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Updated on Thursday, March 24, 2016
Whether you’re buying a big-ticket item on credit, taking out a loan or applying for a credit card, one little question can strike fear into the heart of even the most savvy of spenders: What will my interest rate be?
Whether you’ve got great credit and qualify for some of the best offers out there or your score could stand a little CPR and you can’t even think about how much you pay in interest on debts each month, there are probably at least a few facts about interest rates — and your interest rates, in particular — that you didn’t know.
Below are some of the biggest ones to be aware of, courtesy of MagnifyMoney co-founder and former banker, Nick Clements.
1. You have more than one credit card interest rate
In actuality, just one credit hard may hold multiple different rates for different things. For example, you’ll likely have different interest rates for purchases, cash advances and balance transfers, to start. “In addition, if you open a new credit card, you will likely have introductory purchase and introductory balance transfer interest rates,” says Clements. “Don’t assume that there is just one interest rate.”
You should do a little comparison-shopping to find the right interest rate for your needs, too. Check out this piece for seven low interest rate credit card options, and this one for the nine best 0% APR credit card offers.
2. Most interest rates are variable
Which the exception of introductory rates — which are usually (but not always) 0% — interest rates tend to be variable. This means that the rate is tied to the prime rate, so if the prime rate goes up, so will your interest rate.
3. Your purchase APR is usually based on your credit score
Yet another reason why your credit score is so valuable: The higher your credit score, the lower your risk to the credit card company, and the lower the interest rate you’ll pay. Your interest rate will be given to you when you open your account and will be based on your credit score at the time of your application, so it’s worth looking into your score before trying to open a card to get a feel for what you might be dealing with.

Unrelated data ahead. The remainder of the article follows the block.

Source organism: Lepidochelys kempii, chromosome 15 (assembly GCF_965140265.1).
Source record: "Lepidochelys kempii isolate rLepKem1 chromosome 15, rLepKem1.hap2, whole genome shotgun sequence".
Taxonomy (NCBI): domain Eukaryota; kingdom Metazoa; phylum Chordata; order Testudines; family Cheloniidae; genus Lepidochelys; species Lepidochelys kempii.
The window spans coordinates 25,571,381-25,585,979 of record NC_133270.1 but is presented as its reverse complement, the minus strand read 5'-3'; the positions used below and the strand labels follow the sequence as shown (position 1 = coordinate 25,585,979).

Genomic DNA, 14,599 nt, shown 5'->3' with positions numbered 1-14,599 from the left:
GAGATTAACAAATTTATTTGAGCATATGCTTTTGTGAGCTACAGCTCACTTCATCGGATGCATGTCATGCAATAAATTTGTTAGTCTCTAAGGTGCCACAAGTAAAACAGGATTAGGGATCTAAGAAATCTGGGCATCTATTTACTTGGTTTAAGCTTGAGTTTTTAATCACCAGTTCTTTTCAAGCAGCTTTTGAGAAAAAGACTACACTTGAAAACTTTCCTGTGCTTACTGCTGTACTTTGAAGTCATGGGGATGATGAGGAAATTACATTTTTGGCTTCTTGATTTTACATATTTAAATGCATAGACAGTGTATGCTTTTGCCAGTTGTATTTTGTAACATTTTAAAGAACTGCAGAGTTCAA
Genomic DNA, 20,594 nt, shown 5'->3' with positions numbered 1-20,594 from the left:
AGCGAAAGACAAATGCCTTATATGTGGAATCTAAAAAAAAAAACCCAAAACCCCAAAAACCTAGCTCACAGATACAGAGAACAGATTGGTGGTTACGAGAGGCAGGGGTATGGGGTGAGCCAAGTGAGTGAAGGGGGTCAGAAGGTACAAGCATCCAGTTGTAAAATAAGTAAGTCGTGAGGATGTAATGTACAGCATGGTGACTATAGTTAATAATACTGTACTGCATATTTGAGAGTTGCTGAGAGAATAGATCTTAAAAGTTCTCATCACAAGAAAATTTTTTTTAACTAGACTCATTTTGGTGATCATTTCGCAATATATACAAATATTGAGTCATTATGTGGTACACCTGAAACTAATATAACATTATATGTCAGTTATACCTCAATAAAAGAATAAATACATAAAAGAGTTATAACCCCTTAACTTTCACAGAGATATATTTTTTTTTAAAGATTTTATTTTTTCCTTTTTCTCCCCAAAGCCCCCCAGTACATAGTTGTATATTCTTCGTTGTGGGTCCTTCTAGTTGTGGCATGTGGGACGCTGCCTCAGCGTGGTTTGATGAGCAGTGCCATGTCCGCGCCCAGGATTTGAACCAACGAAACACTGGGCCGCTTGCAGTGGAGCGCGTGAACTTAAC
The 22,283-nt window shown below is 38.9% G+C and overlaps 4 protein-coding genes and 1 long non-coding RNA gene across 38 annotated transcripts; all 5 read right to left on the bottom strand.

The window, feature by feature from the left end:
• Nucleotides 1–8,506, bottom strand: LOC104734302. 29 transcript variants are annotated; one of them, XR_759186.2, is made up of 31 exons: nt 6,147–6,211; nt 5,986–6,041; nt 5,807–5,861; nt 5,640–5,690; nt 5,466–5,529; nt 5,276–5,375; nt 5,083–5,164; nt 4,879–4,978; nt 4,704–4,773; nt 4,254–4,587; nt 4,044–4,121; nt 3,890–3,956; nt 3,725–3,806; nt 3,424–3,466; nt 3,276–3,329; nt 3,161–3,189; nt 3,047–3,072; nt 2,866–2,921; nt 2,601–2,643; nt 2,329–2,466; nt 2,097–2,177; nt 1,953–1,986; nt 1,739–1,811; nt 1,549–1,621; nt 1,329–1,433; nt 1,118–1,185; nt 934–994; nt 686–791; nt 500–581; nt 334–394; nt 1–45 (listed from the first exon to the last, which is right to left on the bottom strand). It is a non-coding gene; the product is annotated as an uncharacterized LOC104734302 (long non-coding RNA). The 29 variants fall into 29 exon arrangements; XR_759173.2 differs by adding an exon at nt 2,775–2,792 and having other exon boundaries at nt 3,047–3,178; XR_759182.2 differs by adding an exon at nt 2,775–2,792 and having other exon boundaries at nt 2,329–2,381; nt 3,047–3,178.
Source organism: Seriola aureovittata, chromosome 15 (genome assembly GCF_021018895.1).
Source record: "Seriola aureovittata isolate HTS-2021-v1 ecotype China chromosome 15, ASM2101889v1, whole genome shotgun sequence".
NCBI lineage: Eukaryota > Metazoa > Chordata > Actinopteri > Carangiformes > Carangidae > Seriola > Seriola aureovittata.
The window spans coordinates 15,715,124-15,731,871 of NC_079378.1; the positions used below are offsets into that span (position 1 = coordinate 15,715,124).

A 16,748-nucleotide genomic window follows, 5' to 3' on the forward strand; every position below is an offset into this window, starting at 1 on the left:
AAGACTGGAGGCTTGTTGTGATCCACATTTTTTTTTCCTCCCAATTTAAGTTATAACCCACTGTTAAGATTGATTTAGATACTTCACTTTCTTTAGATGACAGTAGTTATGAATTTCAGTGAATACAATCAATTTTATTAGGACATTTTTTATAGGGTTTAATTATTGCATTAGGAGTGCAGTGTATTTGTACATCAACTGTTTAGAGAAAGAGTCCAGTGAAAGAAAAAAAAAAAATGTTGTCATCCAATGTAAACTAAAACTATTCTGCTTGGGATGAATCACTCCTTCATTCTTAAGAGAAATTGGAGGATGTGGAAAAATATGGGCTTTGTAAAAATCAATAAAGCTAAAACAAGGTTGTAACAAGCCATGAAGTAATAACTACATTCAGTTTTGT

4. Your interest rate can go up for a myriad of reasons
An increase in the prime rate isn’t the only thing that will make your interest rate go up. “If you become 60 days or more delinquent, you can be charged a penalty interest rate,” says Clements. “That means your rate could become very high on your existing balances.” The bank can also arbitrarily decide to increase everyone’s interest rates. However, in this circumstance, if the bank wants to change the rate on your existing balance, you have the right to say no. “You would then close your card and just make payments on the existing balance until it’s paid in full,” explained Clements. “If you want to keep the credit line open, you would have to keep the higher rate.”
5. You can negotiate your interest rate
If you’re unhappy with how high your interest rate is, you can always call the bank and ask to get it reduced. (Here’s a script to help you negotiate credit card fees.) Believe it or not, they will often do it. That won’t be the best deal though.
“If you have credit card debt, a good credit score and are looking to pay it off quickly, there is no better deal than an introductory balance transfer offer,” says Clements. “You can get 0% for up to two years at some issuers.” Compare different balance transfer options here to find out if there’s one that will help you get out of debt.